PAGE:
While it may not be obvious, the act of buying is often influenced by social psychology. We may think we tend to buy what we need, but research suggests we may buy more expensive items to elevate ourselves above others or access an experience we think is more incredible. For example, some people may scoff at the thought of paying $100 for a bottle of wine, yet happily fork over $10,000 for a significantly more expensive bottle. But is a $10,000 bottle of wine a hundred times as flavorful as wine that costs $100? Hardly.
Costly items and experiences are often marketed as high quality, exclusive, custom-made or offering greater amenities or services. But more expensive things are not always better. So what is it that makes people spend the money that they work so hard to earn? The answer may lie in our perception.
Studies of our perception of the value of goods show that we tend to associate the price and value of products. This means we usually evaluate expensive things as better or more effective, even if they are no different from cheaper alternatives.
A study conducted by scientists at the California Institute of Technology and Stanford University showed that people not only believe that the taste of a wine is better if they are told it is expensive, but an MRI of their brain revealed that they really do enjoy it more when they think the drink is more expensive. Similar results were seen in another study that investigated the use of a placebo as an analgesic. Participants who took a pill that was supposedly worth $ 2.50 said they felt more pain relief than when they took a pill worth 10 cents. Both pills were identical placebos.
But how do price and perception influence our decisions when buying outside the laboratory, say when we buy an Omega watch? If an item is twice as expensive, do buyers assume it is twice as good? Michael Norton, a psychologist and professor of business administration at the Harvard Business School, says yes. Norton’s research suggests we are motivated to splurge because our happiness can be boosted by having exciting new experiences. More people may choose a 1-star or a 5-star restaurant for a new experience, rather than the “safe and predictable” 3-star option.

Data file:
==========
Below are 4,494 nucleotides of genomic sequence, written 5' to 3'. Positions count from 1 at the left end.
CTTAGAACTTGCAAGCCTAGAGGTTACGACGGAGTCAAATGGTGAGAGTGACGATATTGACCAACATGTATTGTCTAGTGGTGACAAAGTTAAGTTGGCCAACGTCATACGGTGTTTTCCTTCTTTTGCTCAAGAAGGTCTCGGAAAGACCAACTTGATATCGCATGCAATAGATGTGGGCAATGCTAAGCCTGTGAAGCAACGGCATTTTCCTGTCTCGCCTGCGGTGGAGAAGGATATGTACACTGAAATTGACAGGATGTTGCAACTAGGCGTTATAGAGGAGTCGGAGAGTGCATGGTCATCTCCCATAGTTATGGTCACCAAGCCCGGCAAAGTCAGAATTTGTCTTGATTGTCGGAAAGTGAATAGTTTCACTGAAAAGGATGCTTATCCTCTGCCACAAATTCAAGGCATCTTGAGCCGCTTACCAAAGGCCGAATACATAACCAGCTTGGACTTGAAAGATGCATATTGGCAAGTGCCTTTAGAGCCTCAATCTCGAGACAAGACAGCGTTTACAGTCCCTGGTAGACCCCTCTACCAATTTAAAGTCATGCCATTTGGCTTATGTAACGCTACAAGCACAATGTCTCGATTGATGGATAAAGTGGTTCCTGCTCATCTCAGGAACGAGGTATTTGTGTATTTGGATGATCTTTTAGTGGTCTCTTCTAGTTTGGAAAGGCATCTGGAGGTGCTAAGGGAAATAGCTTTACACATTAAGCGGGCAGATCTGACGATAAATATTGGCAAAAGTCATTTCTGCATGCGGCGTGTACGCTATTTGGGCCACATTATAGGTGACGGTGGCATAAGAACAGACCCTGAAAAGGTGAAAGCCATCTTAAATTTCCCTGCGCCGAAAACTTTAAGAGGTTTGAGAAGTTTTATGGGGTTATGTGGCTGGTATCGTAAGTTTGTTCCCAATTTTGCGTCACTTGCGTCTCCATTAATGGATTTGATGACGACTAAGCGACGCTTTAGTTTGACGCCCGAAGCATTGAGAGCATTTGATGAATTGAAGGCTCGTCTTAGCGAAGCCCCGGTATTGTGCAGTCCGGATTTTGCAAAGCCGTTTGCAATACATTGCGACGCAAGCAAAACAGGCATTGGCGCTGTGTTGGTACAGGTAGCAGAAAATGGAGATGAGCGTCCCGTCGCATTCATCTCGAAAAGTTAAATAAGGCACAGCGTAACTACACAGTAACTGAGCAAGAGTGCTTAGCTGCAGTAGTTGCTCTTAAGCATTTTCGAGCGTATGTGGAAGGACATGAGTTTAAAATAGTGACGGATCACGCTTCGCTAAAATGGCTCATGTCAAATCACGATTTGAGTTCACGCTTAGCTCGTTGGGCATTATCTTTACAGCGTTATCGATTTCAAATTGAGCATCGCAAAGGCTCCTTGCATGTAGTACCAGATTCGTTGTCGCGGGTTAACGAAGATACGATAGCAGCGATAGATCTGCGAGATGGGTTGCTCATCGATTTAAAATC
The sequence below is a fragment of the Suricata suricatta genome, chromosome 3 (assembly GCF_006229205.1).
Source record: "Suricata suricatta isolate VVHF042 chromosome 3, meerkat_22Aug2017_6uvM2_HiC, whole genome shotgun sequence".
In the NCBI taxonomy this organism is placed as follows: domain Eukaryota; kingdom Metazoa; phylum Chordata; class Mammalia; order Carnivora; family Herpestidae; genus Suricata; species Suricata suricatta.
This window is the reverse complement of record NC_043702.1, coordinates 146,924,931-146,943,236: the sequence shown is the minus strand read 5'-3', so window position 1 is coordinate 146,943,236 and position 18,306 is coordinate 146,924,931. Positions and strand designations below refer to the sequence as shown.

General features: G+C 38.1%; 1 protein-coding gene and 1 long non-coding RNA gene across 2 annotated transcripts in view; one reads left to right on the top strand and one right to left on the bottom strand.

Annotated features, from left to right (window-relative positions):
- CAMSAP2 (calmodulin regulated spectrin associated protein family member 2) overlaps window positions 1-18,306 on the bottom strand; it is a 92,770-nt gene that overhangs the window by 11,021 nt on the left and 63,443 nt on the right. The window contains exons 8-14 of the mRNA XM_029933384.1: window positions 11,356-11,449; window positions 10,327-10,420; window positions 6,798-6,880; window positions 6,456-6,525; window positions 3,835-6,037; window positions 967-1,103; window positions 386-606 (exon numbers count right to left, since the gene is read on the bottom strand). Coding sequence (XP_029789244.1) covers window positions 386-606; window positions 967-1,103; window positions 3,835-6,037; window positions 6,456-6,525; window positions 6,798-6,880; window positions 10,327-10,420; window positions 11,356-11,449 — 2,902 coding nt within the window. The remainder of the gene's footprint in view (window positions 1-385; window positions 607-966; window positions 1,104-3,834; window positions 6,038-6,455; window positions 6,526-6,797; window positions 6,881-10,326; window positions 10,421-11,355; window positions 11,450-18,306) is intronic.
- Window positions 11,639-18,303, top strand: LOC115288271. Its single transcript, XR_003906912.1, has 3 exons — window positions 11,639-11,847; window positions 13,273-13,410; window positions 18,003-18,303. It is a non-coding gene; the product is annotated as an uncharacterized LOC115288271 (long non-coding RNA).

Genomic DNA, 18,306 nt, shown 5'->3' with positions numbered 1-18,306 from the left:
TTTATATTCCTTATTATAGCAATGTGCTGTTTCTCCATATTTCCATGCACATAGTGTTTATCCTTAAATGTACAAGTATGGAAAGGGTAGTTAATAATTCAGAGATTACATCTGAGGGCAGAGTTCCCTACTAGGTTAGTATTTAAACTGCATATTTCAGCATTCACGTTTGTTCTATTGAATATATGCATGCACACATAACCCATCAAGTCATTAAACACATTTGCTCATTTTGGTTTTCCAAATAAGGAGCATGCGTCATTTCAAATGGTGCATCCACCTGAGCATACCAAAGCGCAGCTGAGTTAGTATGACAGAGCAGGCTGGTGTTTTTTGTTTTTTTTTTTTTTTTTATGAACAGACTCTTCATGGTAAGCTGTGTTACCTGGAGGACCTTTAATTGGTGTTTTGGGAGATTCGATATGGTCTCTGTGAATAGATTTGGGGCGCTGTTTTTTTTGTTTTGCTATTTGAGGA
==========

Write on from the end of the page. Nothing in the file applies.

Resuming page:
Norton says the same logic can be used when analyzing why people buy products or very expensive experiences. “There is an extra boost when you increase the quality of the experiences, so it’s possible that a $ 10,000 whiskey bottle is more than twice as pleasant as a $ 5,000 whiskey bottle because it’s an exceptional experience.” Some of us look for unique leisure experiences, even when they may be less pleasurable than other options, in order to build our “experiences curriculum.” By collecting awesome memories, consumers experience a sense of achievement and progress, and improve their self-esteem. So the key is to make them feel as if they have achieved something remarkable.
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